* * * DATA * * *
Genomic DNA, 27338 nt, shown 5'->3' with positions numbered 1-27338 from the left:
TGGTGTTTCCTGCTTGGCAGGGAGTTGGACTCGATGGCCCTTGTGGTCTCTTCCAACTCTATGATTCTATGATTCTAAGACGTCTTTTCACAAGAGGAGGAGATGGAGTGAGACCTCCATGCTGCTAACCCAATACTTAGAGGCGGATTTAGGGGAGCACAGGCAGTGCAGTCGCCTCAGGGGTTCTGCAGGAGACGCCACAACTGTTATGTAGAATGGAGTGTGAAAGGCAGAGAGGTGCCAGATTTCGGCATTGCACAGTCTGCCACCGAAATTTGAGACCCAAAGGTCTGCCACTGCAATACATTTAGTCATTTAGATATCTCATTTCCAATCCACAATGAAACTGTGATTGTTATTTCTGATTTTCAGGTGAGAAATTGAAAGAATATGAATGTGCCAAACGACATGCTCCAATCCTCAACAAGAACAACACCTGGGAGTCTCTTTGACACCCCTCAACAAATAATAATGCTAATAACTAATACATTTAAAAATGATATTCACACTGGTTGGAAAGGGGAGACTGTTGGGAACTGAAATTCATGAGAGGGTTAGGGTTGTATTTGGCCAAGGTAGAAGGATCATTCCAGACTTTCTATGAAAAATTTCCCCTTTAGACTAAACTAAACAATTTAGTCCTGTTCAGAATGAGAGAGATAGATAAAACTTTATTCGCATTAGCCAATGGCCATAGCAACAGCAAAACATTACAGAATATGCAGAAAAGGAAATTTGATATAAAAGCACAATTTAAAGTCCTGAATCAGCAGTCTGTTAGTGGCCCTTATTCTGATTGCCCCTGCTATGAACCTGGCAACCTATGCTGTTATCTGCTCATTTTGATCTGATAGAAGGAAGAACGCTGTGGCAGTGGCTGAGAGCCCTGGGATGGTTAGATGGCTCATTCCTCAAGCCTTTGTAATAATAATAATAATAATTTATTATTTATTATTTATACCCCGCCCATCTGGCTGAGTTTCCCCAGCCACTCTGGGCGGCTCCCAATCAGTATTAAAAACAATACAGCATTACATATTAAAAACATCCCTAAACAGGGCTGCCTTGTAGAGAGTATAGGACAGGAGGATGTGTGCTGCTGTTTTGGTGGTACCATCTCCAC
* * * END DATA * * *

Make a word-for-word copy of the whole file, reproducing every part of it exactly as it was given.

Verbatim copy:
Genomic DNA, 27338 nt, shown 5'->3' with positions numbered 1-27338 from the left:
TGGTGTTTCCTGCTTGGCAGGGAGTTGGACTCGATGGCCCTTGTGGTCTCTTCCAACTCTATGATTCTATGATTCTAAGACGTCTTTTCACAAGAGGAGGAGATGGAGTGAGACCTCCATGCTGCTAACCCAATACTTAGAGGCGGATTTAGGGGAGCACAGGCAGTGCAGTCGCCTCAGGGGTTCTGCAGGAGACGCCACAACTGTTATGTAGAATGGAGTGTGAAAGGCAGAGAGGTGCCAGATTTCGGCATTGCACAGTCTGCCACCGAAATTTGAGACCCAAAGGTCTGCCACTGCAATACATTTAGTCATTTAGATATCTCATTTCCAATCCACAATGAAACTGTGATTGTTATTTCTGATTTTCAGGTGAGAAATTGAAAGAATATGAATGTGCCAAACGACATGCTCCAATCCTCAACAAGAACAACACCTGGGAGTCTCTTTGACACCCCTCAACAAATAATAATGCTAATAACTAATACATTTAAAAATGATATTCACACTGGTTGGAAAGGGGAGACTGTTGGGAACTGAAATTCATGAGAGGGTTAGGGTTGTATTTGGCCAAGGTAGAAGGATCATTCCAGACTTTCTATGAAAAATTTCCCCTTTAGACTAAACTAAACAATTTAGTCCTGTTCAGAATGAGAGAGATAGATAAAACTTTATTCGCATTAGCCAATGGCCATAGCAACAGCAAAACATTACAGAATATGCAGAAAAGGAAATTTGATATAAAAGCACAATTTAAAGTCCTGAATCAGCAGTCTGTTAGTGGCCCTTATTCTGATTGCCCCTGCTATGAACCTGGCAACCTATGCTGTTATCTGCTCATTTTGATCTGATAGAAGGAAGAACGCTGTGGCAGTGGCTGAGAGCCCTGGGATGGTTAGATGGCTCATTCCTCAAGCCTTTGTAATAATAATAATAATAATTTATTATTTATTATTTATACCCCGCCCATCTGGCTGAGTTTCCCCAGCCACTCTGGGCGGCTCCCAATCAGTATTAAAAACAATACAGCATTACATATTAAAAACATCCCTAAACAGGGCTGCCTTGTAGAGAGTATAGGACAGGAGGATGTGTGCTGCTGTTTTGGTGGTACCATCTCCAC